The Treasury of David is one of several C.H. Spurgeon books that are in the public domain. If you propose to study the Psalms, I suggest you download this as a companion for your other references.
TITLE.To the Chief Musician. So glad a song as this becomes ere it closes, should be in the keeping of the most skilled of all the temple minstrels. Altaschith, i.e., DESTROY NOT. This petition is a very sententious prayer, as full as it is brief and well worthy to be the motto for a sacred song. David had said, “destroy not, “in reference to Saul, when he had him in his power, and now he takes pleasure in employing the same words in supplication to God. We may infer from the spirit of the Lord’s prayer, that the Lord will spare us as we spare our foes. There are four of these “Destroy not” Psalms, namely, the 57th, 58th, 59th, and 75th. In all of them, there is a distinct declaration of the destruction of the wicked and the preservation of the righteous, and they all have probably a reference to the overthrow of the Jews, on account of their persecution of the great Son of David: they will endure heavy chastisement, but concerning them, it is written in the divine decree, “Destroy them not.” Michtam of David. For quality, this Psalm is called golden, or a secret, and it well deserves the name. We may read the words and yet not know the secret joy of David, which he has locked up in his golden casket. When he fled from Saul in the cave. This is a song from the bowels of the earth, and, like Jonah’s prayer from the bottom of the sea, it has a taste of the place. The poet is in the shadow of the cave at first, but he comes to the cavern’s mouth at last, and sings in the sweet fresh air, with his eye on the heavens, watching joyously the clouds floating therein.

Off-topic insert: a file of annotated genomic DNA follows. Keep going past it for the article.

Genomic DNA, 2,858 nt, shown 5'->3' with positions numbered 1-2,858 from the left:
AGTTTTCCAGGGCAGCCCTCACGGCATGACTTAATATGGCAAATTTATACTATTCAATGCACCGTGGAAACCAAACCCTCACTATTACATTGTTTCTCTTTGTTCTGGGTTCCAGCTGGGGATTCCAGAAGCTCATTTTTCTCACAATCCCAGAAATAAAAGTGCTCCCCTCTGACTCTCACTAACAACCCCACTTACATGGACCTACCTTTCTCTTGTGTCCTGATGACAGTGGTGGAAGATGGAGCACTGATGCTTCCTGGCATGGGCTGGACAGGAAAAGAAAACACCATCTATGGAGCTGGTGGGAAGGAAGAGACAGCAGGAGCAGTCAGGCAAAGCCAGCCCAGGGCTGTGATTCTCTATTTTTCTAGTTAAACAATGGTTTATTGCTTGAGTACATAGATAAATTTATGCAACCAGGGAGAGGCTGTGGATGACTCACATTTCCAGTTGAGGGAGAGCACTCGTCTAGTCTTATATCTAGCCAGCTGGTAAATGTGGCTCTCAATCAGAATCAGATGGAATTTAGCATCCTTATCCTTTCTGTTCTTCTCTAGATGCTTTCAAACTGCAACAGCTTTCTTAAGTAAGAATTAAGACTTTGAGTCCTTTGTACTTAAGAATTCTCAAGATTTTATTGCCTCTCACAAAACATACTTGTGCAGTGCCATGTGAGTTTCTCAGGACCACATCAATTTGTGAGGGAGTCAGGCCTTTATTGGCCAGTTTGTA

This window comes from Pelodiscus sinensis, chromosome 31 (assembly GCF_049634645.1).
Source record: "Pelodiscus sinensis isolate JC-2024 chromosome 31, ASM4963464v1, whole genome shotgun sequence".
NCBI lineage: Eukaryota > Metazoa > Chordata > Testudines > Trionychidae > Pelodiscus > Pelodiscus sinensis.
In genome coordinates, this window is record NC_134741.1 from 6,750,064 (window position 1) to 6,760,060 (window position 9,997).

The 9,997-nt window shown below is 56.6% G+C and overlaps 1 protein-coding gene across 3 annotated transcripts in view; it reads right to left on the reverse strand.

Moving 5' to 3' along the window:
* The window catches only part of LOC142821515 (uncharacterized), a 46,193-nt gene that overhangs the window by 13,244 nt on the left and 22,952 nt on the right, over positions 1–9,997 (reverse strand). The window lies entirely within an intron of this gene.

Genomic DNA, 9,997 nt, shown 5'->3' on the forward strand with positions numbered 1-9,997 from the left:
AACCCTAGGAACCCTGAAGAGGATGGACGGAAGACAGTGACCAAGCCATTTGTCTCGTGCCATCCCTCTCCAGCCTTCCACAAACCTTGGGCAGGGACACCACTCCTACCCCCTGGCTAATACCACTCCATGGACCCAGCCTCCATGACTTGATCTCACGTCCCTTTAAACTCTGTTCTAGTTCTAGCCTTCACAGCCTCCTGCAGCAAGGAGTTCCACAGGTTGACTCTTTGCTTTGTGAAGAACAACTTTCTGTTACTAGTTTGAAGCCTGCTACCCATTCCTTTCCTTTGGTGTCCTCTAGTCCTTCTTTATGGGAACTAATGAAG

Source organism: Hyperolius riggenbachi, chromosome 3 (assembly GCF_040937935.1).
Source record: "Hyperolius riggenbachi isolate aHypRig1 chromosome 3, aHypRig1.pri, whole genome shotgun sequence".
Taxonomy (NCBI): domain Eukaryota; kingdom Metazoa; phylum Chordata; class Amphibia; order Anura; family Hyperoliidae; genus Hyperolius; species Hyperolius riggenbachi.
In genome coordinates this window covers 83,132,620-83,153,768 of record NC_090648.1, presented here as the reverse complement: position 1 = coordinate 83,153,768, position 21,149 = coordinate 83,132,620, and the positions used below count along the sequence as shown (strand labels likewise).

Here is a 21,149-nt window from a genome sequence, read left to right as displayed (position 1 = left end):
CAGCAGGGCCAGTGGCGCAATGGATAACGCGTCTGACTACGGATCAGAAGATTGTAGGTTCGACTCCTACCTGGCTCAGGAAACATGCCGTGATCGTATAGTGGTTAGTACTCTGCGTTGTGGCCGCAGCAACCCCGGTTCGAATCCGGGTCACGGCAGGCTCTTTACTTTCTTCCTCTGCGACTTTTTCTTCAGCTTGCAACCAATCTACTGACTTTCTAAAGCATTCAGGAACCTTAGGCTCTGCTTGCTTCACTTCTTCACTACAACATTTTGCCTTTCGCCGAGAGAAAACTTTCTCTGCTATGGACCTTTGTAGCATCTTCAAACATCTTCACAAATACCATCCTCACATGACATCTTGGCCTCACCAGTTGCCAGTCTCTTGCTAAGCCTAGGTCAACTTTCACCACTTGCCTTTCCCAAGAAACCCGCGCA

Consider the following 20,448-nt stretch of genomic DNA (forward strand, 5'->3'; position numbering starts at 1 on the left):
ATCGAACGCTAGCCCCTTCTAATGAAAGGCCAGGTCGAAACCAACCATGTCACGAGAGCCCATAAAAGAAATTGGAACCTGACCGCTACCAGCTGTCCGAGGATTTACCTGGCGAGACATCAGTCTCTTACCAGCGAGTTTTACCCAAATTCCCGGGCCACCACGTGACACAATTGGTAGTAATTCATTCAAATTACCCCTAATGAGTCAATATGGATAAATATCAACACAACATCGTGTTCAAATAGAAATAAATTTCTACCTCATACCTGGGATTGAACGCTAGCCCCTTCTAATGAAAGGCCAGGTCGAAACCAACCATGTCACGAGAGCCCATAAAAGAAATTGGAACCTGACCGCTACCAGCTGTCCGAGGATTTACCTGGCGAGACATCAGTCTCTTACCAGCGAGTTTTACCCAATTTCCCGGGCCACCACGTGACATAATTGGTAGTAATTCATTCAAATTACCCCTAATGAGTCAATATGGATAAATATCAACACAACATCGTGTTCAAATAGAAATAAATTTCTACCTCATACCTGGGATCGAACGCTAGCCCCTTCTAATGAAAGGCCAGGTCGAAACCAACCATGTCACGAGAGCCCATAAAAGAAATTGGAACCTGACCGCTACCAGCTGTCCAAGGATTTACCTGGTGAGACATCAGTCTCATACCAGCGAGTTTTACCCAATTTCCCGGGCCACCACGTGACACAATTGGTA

DIVISION. We have here prayer, Ps 57:1-6, and praise, Ps 57:7-11. The hunted one takes a long breath of prayer, and when he is fully inspired, he breathes out his soul in a jubilant song.
Verse 2. I will cry. He is quite safe, yet he prays, for faith is never dumb. We pray because we believe. We exercise by faith the spirit of adoption whereby we cry. He says not I do cry, or I have cried, but I will cry, and indeed, this resolution may stand with all of us until we pass through the gates of pearl; for while we are here below we shall still have a need to cry. Unto God most high.—Prayers are for God only; the greatness and sublimity of his person and character suggest and encourage prayer; however high our enemies, our heavenly Friend is higher, for he is Most high, and he can readily send from the height of his power the succor which we need. Unto God that performeth all things for me. He has a cogent reason for praying, for he sees God performing. The believer waits and God works. The Lord has undertaken for us, and he will not draw back, he will go through with his covenant engagements. Our translators have very properly inserted the words, “all things, “for there is a blank in the Hebrew as if it were a carte blanche, and you might write therein that the Lord would finish anything and everything which he has begun. Whatsoever the Lord takes in hand he will accomplish; hence past mercies are guarantees for the future and admirable reasons for continuing to cry unto him.
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